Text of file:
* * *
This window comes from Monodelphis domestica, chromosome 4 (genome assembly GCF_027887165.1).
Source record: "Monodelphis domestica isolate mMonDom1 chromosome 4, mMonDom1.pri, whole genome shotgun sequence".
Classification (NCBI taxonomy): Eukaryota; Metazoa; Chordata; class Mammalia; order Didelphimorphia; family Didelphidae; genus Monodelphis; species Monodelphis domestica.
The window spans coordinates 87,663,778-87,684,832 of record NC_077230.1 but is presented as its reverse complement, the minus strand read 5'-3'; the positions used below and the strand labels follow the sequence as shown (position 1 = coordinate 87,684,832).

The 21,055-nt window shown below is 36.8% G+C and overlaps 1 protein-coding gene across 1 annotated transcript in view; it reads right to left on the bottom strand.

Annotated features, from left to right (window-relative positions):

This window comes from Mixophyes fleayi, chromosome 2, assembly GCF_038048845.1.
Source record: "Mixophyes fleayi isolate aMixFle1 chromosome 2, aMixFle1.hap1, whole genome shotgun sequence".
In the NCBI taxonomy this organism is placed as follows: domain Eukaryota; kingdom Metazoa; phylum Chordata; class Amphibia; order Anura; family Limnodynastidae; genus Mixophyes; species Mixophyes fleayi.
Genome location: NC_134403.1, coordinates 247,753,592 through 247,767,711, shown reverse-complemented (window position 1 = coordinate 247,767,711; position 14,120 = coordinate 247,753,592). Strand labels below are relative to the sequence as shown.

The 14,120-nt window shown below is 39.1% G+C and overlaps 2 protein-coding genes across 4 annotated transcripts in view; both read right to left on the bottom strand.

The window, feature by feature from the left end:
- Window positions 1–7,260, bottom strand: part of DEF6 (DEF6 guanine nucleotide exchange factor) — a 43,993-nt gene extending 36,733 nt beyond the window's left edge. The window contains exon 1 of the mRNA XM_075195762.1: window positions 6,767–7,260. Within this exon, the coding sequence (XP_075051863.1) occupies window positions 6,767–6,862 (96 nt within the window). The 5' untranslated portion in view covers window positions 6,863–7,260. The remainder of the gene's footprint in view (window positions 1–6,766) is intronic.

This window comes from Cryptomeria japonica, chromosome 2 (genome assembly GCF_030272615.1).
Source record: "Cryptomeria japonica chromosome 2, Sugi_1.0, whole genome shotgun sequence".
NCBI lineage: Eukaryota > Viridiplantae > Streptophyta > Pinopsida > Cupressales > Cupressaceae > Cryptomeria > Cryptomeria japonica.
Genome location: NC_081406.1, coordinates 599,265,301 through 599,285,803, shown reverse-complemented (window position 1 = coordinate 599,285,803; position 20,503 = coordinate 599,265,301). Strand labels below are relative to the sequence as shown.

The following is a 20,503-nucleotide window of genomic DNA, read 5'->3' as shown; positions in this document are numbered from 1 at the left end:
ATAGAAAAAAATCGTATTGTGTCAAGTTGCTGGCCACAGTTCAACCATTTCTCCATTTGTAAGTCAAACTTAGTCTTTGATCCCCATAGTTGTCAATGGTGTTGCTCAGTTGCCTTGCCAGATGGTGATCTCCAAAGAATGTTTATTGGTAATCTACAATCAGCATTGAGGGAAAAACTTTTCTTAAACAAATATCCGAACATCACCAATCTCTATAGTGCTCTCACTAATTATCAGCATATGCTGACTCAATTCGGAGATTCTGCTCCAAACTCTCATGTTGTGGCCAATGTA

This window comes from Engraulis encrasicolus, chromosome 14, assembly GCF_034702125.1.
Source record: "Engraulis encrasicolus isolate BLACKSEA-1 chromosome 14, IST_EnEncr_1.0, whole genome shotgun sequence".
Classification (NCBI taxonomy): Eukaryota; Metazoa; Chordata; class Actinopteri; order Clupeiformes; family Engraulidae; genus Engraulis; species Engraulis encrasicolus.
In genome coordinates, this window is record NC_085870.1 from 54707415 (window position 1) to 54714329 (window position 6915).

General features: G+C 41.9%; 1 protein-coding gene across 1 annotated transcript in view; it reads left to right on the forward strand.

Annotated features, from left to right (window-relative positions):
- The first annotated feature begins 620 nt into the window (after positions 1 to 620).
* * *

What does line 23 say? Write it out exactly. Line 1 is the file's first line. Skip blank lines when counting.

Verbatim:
In genome coordinates, this window is record NC_085870.1 from 54707415 (window position 1) to 54714329 (window position 6915).